Organic Avenue Re-Opens with Denise Mari at the Helm

55b72b59-9945-422d-a3ba-807c4816db5cOrganic Avenue is back in business.

Seven months after ceasing operations and filing for Chapter 7 bankruptcy, the New York City juice and food chain has re-opened its Bleecker Street location, with plans to re-open an additional five stores – in Midtown East, Bryant Park, Chelsea, Hudson, and 86th Street – in the coming month.

The resurrection of Organic Avenue sees the return of the company’s co-founder Denise Mari, who was brought back as CEO by Arrow Equity Fund and Fisher Capital Investments, the private equity firms that acquired Organic Avenue’s assets at auction for a reported $1.7 million in December 2015. Mari had been away from Organic Avenue since 2013, after she and fellow co-founder Doug Evans sold the company to investment firm Weld North, which tapped former Pret A Manger manager Martin Bates to run the business.

Since then, Mari has gone on to open Mari Manor, a Hampton’s B&B, while Evans famously started Juicero, a high-tech at home juicing play. Mari, who communicated with BevNET via e-mail, said she has plans to sell HPP juices as well as rebuild around a few retail locations.

Mari stressed that she had unfinished business at Organic Avenue, calling her return to the company under Fisher Capital Investments “a new opportunity for the company to do what I set out for it to do.”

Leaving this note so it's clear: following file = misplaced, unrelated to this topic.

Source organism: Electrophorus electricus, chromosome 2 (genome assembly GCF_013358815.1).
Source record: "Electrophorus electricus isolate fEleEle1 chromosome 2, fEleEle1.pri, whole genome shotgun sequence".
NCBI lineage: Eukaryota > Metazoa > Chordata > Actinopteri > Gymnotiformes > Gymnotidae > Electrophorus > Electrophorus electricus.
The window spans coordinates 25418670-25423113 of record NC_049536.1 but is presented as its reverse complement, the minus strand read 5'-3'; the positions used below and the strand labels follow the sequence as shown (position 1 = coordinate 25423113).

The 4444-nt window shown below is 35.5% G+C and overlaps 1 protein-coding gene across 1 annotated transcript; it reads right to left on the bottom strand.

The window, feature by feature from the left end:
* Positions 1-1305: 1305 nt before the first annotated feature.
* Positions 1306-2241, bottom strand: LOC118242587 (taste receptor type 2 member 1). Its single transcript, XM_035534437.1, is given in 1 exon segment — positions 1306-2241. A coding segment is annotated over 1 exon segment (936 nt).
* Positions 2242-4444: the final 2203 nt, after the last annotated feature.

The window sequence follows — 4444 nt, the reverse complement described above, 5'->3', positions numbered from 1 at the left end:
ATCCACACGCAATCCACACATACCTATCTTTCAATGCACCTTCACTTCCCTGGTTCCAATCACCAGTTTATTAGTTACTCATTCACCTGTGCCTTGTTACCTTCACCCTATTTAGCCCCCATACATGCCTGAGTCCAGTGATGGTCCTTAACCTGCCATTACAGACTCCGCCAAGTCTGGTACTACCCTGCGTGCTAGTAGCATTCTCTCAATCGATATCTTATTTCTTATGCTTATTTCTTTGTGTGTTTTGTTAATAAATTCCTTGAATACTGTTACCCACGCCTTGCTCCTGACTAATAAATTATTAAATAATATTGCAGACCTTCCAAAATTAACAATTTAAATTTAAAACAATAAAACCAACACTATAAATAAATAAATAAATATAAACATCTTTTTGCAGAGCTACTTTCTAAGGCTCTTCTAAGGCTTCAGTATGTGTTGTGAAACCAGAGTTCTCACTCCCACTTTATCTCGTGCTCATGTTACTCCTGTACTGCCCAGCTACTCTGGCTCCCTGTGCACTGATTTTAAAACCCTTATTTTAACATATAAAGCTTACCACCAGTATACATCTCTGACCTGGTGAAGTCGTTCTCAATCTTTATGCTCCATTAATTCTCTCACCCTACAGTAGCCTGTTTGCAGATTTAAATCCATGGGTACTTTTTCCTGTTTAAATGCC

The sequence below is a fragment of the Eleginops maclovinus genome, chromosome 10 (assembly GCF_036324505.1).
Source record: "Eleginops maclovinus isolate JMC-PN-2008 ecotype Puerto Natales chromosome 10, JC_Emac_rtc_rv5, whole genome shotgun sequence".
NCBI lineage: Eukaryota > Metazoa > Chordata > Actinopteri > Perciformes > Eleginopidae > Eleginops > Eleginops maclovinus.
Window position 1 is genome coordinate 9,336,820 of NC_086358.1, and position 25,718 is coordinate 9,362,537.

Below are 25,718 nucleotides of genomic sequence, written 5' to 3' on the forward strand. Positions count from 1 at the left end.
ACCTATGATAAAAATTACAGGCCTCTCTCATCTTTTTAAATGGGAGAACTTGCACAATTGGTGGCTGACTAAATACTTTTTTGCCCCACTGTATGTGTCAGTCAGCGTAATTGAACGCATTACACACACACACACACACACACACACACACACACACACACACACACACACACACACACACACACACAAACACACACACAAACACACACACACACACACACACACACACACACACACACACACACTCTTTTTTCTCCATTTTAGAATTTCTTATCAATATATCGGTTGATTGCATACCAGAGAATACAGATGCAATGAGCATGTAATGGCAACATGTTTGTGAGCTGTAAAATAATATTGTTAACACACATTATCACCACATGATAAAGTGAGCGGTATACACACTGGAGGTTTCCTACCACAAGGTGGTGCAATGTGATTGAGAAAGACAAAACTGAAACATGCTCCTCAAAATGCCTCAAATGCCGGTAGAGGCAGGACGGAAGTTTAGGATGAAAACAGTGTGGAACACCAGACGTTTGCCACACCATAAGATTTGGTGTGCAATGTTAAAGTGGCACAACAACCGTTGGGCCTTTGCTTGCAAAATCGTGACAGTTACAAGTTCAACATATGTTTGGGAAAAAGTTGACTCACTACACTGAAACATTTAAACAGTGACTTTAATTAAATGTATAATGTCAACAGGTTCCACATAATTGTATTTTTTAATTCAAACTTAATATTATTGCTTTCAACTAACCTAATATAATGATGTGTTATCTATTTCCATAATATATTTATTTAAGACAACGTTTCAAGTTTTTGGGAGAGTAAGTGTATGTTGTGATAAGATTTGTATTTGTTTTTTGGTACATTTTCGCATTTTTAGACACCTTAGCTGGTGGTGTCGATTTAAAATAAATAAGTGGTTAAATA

Organic Avenue’s fortunes dwindled shortly after the sale to Weld North, and after store closures and layoffs of nearly a third of the company’s employees, in August of 2015, the investment group sold the company to Vested Capital Partners in a cashless deal of stock options, according to Racked. Two months later Organic Avenue filed for bankruptcy.

With the new investors on board, Mari said, “my initial focus is on opening the remaining retail locations that were acquired during the bankruptcy. We are launching five stores within the next month in total.”

“From there we’ll assess the opportunities for growth, plan and execute,” she added.“We have our eyes on additional retail locations in New York City, retail outside of New York City, a larger store concept, and national wholesale.”

The wholesale part of those plans will see Organic Avenue enter the high pressure processed (HPP) juice segment, as federal law prohibits the sale of raw juice to third party retailers. The ability to extend the shelf life of Organic Avenue products is also a move of note considering the issue of food waste, along with high real-estate costs was reported as the largest source of the company’s monetary losses.

As for changes to the company’s structure, Mari characterized Organic Avenue is now “a whole new company at the top level, with Fisher Capital Investments” but that there are many returning team members as well.

Finally, Mari hinted at the possibility of upcoming synergies between Organic Avenue and Juicero, the countertop cold-pressing juice system launched by Evans, the OA co-founder and Mari’s former boyfriend.

“It’s incredible what he’s done,” Mari wrote. “I love the product, have one, use it, love the convenience. I hope to share it via Organic Avenue in the near future.”